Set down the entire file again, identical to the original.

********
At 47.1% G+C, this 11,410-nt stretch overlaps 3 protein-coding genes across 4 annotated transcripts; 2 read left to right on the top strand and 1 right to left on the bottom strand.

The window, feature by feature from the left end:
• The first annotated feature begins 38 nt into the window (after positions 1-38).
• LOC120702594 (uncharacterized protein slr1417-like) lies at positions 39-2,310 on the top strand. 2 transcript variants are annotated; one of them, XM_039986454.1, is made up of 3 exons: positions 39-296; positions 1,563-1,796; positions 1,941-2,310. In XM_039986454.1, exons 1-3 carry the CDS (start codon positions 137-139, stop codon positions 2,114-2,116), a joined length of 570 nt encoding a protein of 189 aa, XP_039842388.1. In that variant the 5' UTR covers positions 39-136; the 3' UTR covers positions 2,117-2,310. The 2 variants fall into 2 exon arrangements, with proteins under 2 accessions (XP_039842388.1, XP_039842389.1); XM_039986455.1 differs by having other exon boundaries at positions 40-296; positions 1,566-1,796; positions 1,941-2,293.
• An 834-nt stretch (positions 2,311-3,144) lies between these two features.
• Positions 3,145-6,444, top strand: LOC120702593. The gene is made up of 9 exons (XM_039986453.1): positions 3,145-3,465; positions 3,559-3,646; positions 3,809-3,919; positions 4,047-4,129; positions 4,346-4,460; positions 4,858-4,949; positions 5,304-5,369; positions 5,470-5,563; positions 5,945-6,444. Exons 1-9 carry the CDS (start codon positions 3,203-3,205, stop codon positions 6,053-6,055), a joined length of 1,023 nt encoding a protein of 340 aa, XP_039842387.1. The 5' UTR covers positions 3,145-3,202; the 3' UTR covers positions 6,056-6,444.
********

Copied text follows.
At 47.1% G+C, this 11,410-nt stretch overlaps 3 protein-coding genes across 4 annotated transcripts; 2 read left to right on the top strand and 1 right to left on the bottom strand.

The window, feature by feature from the left end:
• The first annotated feature begins 38 nt into the window (after positions 1-38).
• LOC120702594 (uncharacterized protein slr1417-like) lies at positions 39-2,310 on the top strand. 2 transcript variants are annotated; one of them, XM_039986454.1, is made up of 3 exons: positions 39-296; positions 1,563-1,796; positions 1,941-2,310. In XM_039986454.1, exons 1-3 carry the CDS (start codon positions 137-139, stop codon positions 2,114-2,116), a joined length of 570 nt encoding a protein of 189 aa, XP_039842388.1. In that variant the 5' UTR covers positions 39-136; the 3' UTR covers positions 2,117-2,310. The 2 variants fall into 2 exon arrangements, with proteins under 2 accessions (XP_039842388.1, XP_039842389.1); XM_039986455.1 differs by having other exon boundaries at positions 40-296; positions 1,566-1,796; positions 1,941-2,293.
• An 834-nt stretch (positions 2,311-3,144) lies between these two features.
• Positions 3,145-6,444, top strand: LOC120702593. The gene is made up of 9 exons (XM_039986453.1): positions 3,145-3,465; positions 3,559-3,646; positions 3,809-3,919; positions 4,047-4,129; positions 4,346-4,460; positions 4,858-4,949; positions 5,304-5,369; positions 5,470-5,563; positions 5,945-6,444. Exons 1-9 carry the CDS (start codon positions 3,203-3,205, stop codon positions 6,053-6,055), a joined length of 1,023 nt encoding a protein of 340 aa, XP_039842387.1. The 5' UTR covers positions 3,145-3,202; the 3' UTR covers positions 6,056-6,444.